Value for money

During the winter months when there are very few flowers in the garden to pick and bring indoors I satisfy my love of flowers by buying small pots of flowering plants, chrysanths, bulbs or the little pots of roses. It is these pots of roses I’m blogging about today. Mostly these roses are red , pink, yellow or white but occasinally you can spot a real treasure. At present I have a lovely lilac coloured rose on my window sill in the kitchen (yes I know the garden’s full of flowers but I saw it and  …….   ) A few months ago I spotted a most unusual coloured rose in my local supermarket, a delicate apricot  colour which I’ve not seen before in these little roses, well I couldn’t resist that either and so brought it home. It flowered really well and after it had finished I potted it into a larger pot then put it outside the greenhouse with several other roses that I’d purchased over the winter months.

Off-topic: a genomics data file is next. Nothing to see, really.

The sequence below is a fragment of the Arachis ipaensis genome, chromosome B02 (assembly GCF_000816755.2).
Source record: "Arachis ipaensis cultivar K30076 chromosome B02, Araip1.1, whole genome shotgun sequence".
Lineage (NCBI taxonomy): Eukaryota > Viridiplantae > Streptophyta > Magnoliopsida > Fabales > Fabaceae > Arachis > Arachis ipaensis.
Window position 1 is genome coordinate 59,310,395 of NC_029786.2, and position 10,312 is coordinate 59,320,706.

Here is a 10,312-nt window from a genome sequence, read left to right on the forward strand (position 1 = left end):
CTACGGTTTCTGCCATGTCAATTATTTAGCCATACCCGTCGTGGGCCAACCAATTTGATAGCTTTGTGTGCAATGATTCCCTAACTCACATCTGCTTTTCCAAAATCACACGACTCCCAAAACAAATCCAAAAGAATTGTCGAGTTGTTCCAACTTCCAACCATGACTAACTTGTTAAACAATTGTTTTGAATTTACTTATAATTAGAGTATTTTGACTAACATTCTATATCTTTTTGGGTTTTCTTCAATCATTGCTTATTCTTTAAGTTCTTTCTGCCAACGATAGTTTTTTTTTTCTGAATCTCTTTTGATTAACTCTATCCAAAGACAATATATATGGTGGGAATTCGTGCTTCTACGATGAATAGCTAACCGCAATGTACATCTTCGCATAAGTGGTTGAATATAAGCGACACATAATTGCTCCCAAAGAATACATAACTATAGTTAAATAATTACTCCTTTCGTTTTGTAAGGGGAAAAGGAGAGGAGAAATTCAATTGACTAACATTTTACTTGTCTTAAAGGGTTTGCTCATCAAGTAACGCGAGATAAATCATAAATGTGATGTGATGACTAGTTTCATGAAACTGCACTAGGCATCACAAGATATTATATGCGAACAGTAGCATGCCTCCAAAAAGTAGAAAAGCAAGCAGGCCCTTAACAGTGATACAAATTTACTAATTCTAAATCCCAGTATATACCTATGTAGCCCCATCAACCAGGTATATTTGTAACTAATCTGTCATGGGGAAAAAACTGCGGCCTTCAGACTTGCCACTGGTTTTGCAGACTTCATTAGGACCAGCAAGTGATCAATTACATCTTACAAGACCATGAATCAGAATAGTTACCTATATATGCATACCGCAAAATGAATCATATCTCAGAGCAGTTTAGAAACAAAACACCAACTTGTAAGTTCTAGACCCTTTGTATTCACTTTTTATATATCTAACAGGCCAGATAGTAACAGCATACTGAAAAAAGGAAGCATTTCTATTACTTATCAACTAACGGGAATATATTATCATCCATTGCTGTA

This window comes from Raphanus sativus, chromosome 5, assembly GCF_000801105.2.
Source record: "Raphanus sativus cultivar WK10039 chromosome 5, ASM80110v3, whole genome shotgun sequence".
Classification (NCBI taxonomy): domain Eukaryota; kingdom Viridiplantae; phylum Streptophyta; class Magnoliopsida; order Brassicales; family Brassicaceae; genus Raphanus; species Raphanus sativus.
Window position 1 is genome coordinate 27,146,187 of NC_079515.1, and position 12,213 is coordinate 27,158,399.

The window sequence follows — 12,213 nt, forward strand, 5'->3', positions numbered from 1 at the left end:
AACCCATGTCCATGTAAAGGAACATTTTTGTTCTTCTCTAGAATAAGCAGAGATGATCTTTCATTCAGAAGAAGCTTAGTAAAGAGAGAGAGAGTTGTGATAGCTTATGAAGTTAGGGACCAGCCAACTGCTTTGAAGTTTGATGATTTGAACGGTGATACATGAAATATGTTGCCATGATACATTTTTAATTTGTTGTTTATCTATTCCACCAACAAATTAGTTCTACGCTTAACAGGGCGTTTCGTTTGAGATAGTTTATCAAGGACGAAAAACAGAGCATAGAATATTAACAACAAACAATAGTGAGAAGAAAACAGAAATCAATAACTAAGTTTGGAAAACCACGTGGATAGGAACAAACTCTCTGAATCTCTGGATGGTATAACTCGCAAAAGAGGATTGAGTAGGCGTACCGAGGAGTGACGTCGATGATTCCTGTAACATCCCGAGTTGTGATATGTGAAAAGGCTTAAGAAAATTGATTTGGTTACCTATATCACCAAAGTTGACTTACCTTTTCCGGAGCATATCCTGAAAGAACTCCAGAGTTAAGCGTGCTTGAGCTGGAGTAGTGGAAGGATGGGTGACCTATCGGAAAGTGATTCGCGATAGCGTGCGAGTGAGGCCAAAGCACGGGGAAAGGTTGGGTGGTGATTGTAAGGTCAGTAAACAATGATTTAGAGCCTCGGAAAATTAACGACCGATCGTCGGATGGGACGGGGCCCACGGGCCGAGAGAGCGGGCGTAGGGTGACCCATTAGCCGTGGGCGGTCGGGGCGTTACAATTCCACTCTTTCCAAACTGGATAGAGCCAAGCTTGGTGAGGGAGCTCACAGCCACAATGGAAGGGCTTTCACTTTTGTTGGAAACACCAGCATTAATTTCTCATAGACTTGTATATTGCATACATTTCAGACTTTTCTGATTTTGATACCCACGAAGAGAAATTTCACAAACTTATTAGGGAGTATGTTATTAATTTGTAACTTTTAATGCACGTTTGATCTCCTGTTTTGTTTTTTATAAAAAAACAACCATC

Eventually I got around to putting it in the garden about a couple of months ago and it is now flowering again, it’s blooms are much larger and more double than before. It really is beautiful.DSC_0149

Not bad for  £2:50 if that isn’t value for money I don’t know what is!

Do they seed….?

We attended a two day plant sale last weekend, always an interesting experience. A lot of customers had various questions regarding their proposed purchases, one of the most frequent being “Does it seed?”

That started me thinking about “self-seeders”.  I think most people don’t really mean does a plant set seed ( which , thankfully , in most cases is “Yes” otherwise how would us poor nursery people keep going?) but is it  over-free with its seeding habits thus being a nuisance.